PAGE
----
Why Customers Don’t Contact You Through Your Website’s Contact Form

Offering a contact form on your website can be an efficient and effective way to obtain more inquiries for your business.

Because it’s housed right on your business website, it can often be the most convenient way for a prospective customer to reach out to you. There’s no need to go to any other platform, like your Facebook page, or to go to their e-mail and compose a new message. Not only is this great for the customer, but it’s also great for you, the business owner, because it keeps the prospect from getting distracted by their Facebook notifications or unread emails in their inbox.


But too often, small businesses don’t receive inquiries through their website’s contact form. They receive Facebook messages, LinkedIn messages, sometimes a direct e-mail, phone calls, but rarely an inquiry straight from their website.

You might think, “Well, yeah, I don’t get inquiries straight from my website, but there are other ways to contact me.”

True. But your website acts as the HUB of your online presence.

You’ve put time, energy, and probably a little (if not A LOT) of money into this website. Shouldn’t it be a direct driver of inquiries to your business?

It should. And it can be. But it’s not.

Why Customers Don't Contact You Through Your Website's Contact Form by Brit Kolo of JAM Marketing Group, online marketing strategy for creative entrepreneurs

So the obvious question becomes, if the contact form is seemingly the most convenient way to contact you, why in the world are prospective customers not using it?

First, let’s define how the contact form SHOULD work:

  1. A prospective customer visits your website.
  2. They want to contact you about your product/service with either a question or an eagerness to buy.
  3. They easily find your contact form.
  4. They enter their name, contact information, and a brief message, much like writing an e-mail.
  5. They hit the “Send” button.
  6. You receive their message.
  7. You respond to them in a timely manner.

But here’s where this ideal sales funnel can break down:

The prospect can’t find the contact form.

If your contact form is amidst a bunch of clutter and things to click on, it’ll be missed. It could also be missed if it’s on a page that doesn’t make sense to someone that’s new to your business.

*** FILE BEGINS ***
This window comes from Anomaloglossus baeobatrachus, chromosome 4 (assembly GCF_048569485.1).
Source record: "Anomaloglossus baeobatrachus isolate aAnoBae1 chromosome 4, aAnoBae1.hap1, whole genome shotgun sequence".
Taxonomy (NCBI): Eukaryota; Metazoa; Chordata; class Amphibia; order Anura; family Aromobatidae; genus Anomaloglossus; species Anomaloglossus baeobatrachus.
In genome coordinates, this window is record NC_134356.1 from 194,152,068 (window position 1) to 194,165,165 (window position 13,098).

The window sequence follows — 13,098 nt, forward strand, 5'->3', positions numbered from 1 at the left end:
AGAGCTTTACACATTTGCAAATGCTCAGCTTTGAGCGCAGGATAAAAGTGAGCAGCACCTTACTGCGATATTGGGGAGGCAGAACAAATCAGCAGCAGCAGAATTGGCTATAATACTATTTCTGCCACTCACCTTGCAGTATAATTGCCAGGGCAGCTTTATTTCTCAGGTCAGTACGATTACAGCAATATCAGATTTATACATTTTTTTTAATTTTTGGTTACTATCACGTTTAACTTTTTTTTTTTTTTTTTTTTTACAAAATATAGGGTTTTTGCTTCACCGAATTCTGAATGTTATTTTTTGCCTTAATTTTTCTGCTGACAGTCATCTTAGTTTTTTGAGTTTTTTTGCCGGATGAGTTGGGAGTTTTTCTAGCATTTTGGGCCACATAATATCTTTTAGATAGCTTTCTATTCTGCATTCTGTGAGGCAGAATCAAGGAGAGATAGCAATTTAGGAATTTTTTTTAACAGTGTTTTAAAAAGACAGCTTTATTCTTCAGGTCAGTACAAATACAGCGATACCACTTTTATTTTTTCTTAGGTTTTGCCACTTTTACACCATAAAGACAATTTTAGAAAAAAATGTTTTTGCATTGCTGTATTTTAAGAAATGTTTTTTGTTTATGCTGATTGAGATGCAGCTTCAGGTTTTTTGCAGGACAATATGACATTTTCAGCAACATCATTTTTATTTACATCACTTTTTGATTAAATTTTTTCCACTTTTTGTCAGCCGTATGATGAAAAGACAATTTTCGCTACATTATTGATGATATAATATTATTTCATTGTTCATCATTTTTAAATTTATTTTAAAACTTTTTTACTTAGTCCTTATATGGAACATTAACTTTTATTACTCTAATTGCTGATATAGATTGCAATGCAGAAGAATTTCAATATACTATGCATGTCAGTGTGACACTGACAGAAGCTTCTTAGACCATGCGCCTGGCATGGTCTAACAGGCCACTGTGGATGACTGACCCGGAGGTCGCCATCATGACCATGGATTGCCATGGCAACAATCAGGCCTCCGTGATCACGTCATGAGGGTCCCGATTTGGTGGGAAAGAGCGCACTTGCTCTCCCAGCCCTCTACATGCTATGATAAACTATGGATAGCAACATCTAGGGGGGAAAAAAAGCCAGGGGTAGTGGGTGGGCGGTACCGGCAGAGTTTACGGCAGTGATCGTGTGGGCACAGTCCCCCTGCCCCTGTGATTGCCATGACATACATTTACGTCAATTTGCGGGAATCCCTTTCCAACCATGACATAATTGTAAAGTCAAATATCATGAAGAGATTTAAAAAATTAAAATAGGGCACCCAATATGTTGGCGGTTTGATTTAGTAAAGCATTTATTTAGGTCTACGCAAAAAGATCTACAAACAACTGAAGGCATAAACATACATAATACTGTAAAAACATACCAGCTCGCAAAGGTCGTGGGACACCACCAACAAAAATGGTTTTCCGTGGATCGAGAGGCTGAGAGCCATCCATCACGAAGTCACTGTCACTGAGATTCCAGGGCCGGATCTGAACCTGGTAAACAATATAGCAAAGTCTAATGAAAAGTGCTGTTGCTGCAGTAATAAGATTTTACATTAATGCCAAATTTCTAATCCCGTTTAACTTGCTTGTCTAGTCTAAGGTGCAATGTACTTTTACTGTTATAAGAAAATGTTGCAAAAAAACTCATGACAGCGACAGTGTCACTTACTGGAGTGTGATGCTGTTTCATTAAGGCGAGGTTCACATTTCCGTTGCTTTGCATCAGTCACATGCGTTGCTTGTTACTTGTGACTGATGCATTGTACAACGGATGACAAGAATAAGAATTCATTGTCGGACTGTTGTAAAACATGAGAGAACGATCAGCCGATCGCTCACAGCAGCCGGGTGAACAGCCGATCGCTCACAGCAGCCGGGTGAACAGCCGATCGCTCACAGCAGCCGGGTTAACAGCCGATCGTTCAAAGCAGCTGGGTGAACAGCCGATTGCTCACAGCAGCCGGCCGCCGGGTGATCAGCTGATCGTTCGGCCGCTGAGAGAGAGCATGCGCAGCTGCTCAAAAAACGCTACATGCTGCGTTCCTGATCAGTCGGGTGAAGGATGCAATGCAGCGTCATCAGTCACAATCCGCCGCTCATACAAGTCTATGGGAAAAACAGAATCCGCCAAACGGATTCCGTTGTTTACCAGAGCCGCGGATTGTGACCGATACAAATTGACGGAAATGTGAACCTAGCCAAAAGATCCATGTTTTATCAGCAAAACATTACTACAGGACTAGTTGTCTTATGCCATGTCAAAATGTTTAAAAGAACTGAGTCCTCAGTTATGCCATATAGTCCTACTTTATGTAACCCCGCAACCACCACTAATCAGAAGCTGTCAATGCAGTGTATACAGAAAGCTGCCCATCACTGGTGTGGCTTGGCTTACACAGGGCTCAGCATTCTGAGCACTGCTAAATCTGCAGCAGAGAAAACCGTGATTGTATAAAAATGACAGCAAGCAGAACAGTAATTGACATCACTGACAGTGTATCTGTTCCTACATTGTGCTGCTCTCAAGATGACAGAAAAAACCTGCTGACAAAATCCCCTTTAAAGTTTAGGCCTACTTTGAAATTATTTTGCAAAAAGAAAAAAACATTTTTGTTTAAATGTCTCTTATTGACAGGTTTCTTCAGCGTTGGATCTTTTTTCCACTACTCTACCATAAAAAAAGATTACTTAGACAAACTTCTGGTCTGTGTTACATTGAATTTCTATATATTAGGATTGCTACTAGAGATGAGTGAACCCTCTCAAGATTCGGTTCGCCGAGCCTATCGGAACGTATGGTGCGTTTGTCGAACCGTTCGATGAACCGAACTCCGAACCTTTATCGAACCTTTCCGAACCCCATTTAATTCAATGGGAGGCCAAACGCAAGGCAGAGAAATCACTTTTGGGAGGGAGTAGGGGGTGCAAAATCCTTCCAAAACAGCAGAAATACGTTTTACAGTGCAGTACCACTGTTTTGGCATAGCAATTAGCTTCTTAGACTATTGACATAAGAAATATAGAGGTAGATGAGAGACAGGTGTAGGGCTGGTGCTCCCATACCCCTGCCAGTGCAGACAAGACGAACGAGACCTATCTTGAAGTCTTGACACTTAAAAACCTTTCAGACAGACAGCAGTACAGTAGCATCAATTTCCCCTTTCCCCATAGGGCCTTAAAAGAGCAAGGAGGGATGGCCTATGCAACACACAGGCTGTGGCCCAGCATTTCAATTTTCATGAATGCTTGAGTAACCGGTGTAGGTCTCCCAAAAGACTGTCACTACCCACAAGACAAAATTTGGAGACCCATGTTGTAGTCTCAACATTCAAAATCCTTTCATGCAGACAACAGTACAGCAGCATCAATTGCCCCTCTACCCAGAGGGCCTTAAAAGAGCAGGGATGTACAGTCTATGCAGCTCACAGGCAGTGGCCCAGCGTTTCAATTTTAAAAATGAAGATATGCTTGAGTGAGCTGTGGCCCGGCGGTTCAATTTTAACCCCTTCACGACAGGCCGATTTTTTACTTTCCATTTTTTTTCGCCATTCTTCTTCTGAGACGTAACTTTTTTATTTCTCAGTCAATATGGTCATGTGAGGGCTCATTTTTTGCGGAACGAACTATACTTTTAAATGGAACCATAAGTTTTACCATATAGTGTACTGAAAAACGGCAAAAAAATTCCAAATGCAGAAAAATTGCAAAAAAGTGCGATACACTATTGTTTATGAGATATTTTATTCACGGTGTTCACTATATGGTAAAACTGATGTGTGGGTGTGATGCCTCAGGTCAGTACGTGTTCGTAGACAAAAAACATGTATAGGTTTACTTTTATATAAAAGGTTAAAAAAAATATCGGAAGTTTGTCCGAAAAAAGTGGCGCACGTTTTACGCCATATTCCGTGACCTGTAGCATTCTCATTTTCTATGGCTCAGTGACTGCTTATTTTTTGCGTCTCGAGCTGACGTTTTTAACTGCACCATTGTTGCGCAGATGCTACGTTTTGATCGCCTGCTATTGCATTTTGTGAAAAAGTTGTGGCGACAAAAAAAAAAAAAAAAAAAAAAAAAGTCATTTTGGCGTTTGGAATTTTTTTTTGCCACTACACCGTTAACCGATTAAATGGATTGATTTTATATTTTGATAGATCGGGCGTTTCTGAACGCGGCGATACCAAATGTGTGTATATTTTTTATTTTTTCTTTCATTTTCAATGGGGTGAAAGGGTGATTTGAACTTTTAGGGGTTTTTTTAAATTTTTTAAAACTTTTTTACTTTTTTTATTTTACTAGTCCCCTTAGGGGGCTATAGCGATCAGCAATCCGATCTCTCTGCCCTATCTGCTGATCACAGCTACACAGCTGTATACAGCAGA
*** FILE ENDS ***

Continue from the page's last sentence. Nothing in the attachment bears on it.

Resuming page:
Place your contact form(s) where it makes sense – within your “Contact” page, your “About” page, and/or your footer.

You can also provide a scrolling contact form that is present on every page. Be careful with this option – if you’ve got other pop-ups or scrolling features, adding another might make it even more cluttered.

The prospect has been duped by this before and doesn’t trust that you’ll respond to them.

This isn’t necessarily your fault, but should still be considered. You may have even experienced this before as a consumer. You fill out a contact form and because the website hasn’t been programmed to send an e-mail straight to the business’s customer service personnel, your contact form message never actually gets sent.

You can’t do anything about the fact that this has happened to your prospective customers in the past, but you CAN influence them to use YOUR contact form, regardless of their past with other businesses.


Clearly explain what will happen once they click “Send.” Reaffirm the fact that YES, this contact form WILL send an e-mail and this business WILL respond back to you.

You can do this by adding a small paragraph explaining this sequence. Even better, include a “response time promise,” i.e. “We promise to respond to this message within 24 hours.”


Your website’s contact form can function as an efficient and effective direct driver of prospective customers to your business. Make sure it operates this way by making it easy to find and clear to the customer that it’s a perfect way to contact you.

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